Illustration: Simon Bosch
Has there ever been a time when Australians didn't complain about the ''cost of living''? It is written in our DNA to moan that life is tough and getting tougher. If it's not the price of bananas and mortgage payments, other culprits will be blamed for casting us into Struggletown - childcare, petrol, electricity.
Life is indeed tough for some. But it's not true that life has got tougher, and that the federal Labor government is to blame. Most of us, including age pensioners and self-funded retirees, low, middle, and high income families have never been better off.
But politicians pander to the whingers, and the tabloid press incites discontent. It is political death, and probably death to newspaper circulation, to tell Australians they're a bunch of hypochondriacs whose pain is imagined or feigned. It's one of Labor's misfortunes that whinging about the cost of living has been elevated from a national sport into a national frenzy.
Labor knows the complaints are unfounded: the Rudd/Gillard record in containing the average annual growth in living costs to 2.9 per cent is as good as the Howard government's. But the government is indulging people's impressions of spiralling living costs with a $3.9 billion gift to families in the budget through increased family tax benefits and the bonus for schoolchildren.
The perception is not supported by the data. A recent analysis by Ben Phillips at the National Centre for Social and Economic Modelling examined trends in costs of living - and in our overall standard of living - going back to 1984.
No matter which way Phillips looked at it, for every type of household the story was the same. All groups were better off in the long term going back to 1984, and in the short term between 2003-04 and 2009-10. Rising household income has outstripped rising prices, and some prices have actually fallen.
Yes, petrol prices, mortgage payments, cigarettes, and electricity have gone up. But incomes have gone up faster and a whole lot of things have come down in price.
The shock of the electricity bill has the effect of erasing from people's memories that the last time they bought, say a pair of shoes, or a pair of undies, the items - amazingly - cost no more than they did 20 years ago. And wages and pension payments have gone up in real terms.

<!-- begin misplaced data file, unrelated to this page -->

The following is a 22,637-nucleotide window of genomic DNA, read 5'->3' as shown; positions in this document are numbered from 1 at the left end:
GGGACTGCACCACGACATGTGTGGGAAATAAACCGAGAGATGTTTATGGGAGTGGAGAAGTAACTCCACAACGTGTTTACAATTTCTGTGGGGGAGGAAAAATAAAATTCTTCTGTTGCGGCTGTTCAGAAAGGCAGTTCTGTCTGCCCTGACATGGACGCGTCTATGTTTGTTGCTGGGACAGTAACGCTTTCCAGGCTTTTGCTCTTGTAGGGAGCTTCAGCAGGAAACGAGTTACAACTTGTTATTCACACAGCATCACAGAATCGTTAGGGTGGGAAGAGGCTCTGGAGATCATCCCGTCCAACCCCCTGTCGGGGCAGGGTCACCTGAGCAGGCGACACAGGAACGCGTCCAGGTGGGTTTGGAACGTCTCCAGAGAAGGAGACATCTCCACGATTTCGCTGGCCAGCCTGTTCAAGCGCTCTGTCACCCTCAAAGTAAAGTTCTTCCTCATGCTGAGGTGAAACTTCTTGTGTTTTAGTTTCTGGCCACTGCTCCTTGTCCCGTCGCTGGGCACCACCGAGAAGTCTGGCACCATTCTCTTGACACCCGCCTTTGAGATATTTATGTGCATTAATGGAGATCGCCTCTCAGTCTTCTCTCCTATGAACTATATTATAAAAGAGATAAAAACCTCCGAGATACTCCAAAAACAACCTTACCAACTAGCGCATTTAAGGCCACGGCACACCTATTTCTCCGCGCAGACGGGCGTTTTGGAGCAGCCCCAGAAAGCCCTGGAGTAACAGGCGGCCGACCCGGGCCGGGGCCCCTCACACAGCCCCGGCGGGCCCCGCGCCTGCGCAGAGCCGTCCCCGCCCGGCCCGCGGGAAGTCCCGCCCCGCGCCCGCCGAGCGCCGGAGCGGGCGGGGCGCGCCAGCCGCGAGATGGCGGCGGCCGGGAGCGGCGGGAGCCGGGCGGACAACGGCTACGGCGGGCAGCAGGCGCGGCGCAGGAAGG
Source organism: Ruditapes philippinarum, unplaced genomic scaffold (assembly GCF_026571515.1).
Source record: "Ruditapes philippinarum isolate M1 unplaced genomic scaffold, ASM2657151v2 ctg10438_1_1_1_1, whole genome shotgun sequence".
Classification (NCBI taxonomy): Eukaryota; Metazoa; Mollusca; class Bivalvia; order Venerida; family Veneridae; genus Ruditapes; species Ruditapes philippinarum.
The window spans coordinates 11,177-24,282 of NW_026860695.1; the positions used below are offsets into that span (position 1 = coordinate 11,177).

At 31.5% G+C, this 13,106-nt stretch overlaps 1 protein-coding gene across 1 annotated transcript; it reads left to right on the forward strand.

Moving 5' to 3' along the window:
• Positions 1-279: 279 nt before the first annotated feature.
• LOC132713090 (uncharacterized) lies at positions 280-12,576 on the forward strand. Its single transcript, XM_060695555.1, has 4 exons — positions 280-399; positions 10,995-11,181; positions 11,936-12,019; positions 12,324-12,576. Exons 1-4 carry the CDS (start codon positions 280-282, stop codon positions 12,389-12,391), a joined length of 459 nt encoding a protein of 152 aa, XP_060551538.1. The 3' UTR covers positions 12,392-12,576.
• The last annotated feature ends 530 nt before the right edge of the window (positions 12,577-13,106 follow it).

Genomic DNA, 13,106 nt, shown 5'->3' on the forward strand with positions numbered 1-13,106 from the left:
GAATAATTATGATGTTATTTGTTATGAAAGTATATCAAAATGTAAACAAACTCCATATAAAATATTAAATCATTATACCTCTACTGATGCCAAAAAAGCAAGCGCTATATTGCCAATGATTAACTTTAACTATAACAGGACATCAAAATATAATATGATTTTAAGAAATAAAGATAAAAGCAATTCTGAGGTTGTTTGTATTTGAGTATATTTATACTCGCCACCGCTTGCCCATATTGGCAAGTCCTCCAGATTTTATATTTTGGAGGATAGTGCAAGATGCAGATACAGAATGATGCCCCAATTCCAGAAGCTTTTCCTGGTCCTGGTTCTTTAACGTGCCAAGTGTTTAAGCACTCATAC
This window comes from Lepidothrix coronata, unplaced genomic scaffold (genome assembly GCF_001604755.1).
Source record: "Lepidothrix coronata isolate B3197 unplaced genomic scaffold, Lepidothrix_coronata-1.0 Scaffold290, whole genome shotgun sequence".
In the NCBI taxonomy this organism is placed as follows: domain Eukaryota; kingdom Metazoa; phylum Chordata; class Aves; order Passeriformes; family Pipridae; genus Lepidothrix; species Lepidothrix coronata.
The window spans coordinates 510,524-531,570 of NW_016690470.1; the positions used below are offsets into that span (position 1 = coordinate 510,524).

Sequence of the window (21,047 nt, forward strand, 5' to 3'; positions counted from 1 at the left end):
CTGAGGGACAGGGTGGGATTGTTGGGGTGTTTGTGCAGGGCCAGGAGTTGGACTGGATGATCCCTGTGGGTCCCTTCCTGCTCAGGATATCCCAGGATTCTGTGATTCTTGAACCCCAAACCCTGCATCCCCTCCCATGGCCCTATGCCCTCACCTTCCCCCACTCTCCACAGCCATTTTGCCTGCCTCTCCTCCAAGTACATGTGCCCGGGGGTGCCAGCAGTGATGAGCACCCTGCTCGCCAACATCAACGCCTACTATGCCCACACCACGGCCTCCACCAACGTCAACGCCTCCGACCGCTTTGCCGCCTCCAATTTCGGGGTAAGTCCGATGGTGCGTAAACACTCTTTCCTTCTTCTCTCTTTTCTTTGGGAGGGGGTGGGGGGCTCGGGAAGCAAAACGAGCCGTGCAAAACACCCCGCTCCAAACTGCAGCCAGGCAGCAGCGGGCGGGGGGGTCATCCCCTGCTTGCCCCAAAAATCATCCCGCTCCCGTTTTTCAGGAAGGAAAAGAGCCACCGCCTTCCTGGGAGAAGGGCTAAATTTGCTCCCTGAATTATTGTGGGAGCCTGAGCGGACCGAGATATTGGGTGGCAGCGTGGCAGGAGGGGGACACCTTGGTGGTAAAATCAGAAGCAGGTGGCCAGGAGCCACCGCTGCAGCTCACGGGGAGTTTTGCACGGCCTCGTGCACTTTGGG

A couple with children has done particularly well in recent years. After taking into account cost of living rises that include mortgage payments, childcare, petrol and other big ticket items, they were on average still $328 a week better off in 2010 than in 2003. And since 2010, their circumstances have probably improved further given low inflation and steady wage increases.
Whether looking at household type, or income quintile (whether people fell in the bottom 20 per cent or top 20 per cent of income earners or in between), or whether they were renters, paying off a mortgage or owned their home outright, Phillips found each group was better off than the same group a few years ago, or in 1984.
The only exceptions to this good news story were unemployed people living on Newstart, students and other young people on the Youth Allowance, and some sole parents. Yet it is these groups, with genuine cost-of-living complaints, for whom there is little sympathy.
If people are feeling pressure, it may be because they want to do more and spend more than before. They live bigger lives: the Bali holiday rather than camping; private schools not public; restaurants rather than home-cooked meals. People spend more on recreation and sport, and use more childcare than they used to.
If families really were in Struggletown, more of them would be spending a greater proportion of their income on necessities such as food and electricity than on discretionary - or luxury - items, such as alcohol, airfares and restaurants. But that is not the case, as the AMP.Natsem report Prices These Days! makes clear.
Just because there is no cost of living crisis, it would be churlish to argue against giving families extra money, especially when the increases in family tax benefits announced in the budget were well-targeted. They deliver most to families on incomes below $50,000 up to middle income families around $80,000. These families, though better off than they used to be, fell behind the big earners in the decade's boom years.
Forget the spurious argument about cost of living pressures: the increases in family tax benefits strike a blow for a more egalitarian Australia, and for some reduction in child poverty. (The education bonuses, however, are less well-targeted).
Australia has one of the most generous family payment systems in the world for low and middle income families. A family with a breadwinner on a gross income of $43,000 with three teenagers gets about $21,869 in family payments - even before the latest largesse. A two-income family on $80,000 with three children gets about $10,000. As well, they will be overcompensated in the government's carbon tax package.
Will the latest cash injections stop the whingeing? Probably not. And lost - possibly for a decade or more - was the chance to significantly boost the incomes of single unemployed people whose life below the poverty line is really something to complain about.